Video: Student engineers early warning system for blue-green algae

Summer internship project yields technology that could help biologists and Indigenous communities get ahead of toxic blooms.

With temperatures rising due to global warming, blue-green algae blooms have become increasingly common on Alberta lakes. Early detection is crucial because the algae produce toxins that can be harmful to humans and animals.

Second-year Métis engineering student Jordan Eleniak is well acquainted with blooms, having grown up dodging them on Lac La Biche. Last summer, in a U of A Indigenous internship program called I-STEAM Pathways, Eleniak developed a microbial fuel cell that quickly recognizes voltage fluctuations caused by the toxins, sending data to biologists over the internet. The technology is cheap and easy to produce, with materials fabricated by a 3D printer.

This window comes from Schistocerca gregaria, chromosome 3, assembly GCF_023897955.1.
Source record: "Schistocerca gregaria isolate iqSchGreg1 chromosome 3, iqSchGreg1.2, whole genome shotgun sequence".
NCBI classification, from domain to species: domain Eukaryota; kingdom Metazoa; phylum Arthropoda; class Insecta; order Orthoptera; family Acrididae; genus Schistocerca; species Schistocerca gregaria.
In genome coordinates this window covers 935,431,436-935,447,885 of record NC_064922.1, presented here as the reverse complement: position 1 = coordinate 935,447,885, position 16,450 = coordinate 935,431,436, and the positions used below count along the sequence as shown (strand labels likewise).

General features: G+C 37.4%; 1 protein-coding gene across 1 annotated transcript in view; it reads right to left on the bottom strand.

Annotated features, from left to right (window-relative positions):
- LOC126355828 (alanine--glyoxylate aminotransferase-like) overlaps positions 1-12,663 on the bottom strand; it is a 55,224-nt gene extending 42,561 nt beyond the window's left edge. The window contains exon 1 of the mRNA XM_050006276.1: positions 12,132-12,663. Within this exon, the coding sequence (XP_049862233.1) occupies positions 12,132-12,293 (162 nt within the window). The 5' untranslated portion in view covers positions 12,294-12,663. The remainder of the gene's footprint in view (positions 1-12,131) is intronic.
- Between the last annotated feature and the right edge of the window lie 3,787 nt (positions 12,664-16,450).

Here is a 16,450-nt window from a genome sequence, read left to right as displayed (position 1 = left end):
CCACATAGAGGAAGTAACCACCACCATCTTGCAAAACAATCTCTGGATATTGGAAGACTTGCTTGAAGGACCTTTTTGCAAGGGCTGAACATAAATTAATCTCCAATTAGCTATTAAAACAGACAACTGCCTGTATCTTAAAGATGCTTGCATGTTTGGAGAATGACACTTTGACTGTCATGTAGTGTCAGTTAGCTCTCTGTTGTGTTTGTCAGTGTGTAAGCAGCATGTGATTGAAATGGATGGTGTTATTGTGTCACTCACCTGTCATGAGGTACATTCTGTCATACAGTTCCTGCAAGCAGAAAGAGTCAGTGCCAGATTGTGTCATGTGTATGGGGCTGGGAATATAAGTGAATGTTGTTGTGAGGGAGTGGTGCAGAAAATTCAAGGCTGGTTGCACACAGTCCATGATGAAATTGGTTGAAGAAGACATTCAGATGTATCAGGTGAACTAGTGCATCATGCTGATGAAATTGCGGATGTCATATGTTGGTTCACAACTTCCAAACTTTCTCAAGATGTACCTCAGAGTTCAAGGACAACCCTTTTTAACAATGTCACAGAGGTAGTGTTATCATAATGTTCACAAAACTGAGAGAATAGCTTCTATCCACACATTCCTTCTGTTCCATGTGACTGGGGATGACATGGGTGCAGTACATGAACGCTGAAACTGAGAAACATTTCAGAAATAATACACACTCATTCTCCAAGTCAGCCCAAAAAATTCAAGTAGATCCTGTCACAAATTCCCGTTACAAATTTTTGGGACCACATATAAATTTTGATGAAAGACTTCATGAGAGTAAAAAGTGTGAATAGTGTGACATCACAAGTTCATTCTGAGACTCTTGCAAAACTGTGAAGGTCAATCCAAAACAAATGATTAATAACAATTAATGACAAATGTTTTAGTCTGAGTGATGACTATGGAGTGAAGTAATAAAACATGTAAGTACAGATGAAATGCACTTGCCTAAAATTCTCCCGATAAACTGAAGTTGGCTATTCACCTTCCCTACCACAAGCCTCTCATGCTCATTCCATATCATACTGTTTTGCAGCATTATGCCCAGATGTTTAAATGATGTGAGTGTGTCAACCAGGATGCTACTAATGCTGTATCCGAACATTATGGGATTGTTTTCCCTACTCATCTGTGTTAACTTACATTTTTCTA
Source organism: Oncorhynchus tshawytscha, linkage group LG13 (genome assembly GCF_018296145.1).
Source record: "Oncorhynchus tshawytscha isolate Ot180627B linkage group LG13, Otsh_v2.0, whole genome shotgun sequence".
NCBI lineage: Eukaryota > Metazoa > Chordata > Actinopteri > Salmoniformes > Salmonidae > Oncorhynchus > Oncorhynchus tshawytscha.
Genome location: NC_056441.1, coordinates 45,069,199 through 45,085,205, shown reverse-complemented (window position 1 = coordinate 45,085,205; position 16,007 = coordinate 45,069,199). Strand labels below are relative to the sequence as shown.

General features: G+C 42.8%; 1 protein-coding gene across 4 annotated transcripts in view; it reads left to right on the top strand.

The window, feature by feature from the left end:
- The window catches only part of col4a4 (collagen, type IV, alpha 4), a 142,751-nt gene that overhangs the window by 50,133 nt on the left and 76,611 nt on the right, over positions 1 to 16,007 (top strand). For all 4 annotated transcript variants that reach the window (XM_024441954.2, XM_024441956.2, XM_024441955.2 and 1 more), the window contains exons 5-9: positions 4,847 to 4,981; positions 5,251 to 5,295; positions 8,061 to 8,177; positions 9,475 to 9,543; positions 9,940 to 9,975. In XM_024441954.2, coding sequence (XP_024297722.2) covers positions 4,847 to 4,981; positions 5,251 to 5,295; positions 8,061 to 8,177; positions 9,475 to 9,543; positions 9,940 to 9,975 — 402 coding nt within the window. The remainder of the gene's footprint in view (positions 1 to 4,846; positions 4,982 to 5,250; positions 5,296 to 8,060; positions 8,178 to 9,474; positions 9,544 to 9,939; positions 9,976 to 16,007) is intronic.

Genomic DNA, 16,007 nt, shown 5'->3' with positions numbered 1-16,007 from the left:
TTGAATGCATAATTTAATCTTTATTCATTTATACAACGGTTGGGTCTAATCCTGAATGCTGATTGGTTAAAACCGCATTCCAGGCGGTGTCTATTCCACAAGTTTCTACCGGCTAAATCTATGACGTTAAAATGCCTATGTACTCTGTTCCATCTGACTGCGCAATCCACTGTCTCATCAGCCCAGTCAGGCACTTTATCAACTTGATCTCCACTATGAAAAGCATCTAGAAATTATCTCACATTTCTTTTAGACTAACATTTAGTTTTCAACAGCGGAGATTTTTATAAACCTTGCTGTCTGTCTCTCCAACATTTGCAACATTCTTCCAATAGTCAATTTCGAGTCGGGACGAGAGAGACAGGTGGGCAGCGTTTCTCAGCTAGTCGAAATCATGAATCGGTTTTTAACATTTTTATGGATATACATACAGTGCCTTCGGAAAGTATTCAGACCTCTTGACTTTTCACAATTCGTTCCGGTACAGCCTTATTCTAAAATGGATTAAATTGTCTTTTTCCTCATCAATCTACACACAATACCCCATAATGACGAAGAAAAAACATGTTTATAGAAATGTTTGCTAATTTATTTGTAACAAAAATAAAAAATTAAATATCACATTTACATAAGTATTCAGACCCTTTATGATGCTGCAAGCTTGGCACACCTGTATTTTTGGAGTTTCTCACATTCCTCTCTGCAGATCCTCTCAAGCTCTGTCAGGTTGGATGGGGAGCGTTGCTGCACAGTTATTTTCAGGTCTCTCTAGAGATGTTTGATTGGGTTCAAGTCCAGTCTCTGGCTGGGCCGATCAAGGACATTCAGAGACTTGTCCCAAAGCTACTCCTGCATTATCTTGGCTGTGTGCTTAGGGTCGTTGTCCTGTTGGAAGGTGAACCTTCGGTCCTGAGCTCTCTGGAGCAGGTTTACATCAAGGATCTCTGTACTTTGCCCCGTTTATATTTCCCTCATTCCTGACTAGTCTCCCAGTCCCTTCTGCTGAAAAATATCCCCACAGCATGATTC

I-STEAM Pathways is a cross-disciplinary program enabling First Nations, Métis and Inuit students to engage in hands-on research in a variety of environmental fields including science, environmental engineering, environmental law and policy.

In this video, Eleniak demonstrates how his fuel cell works.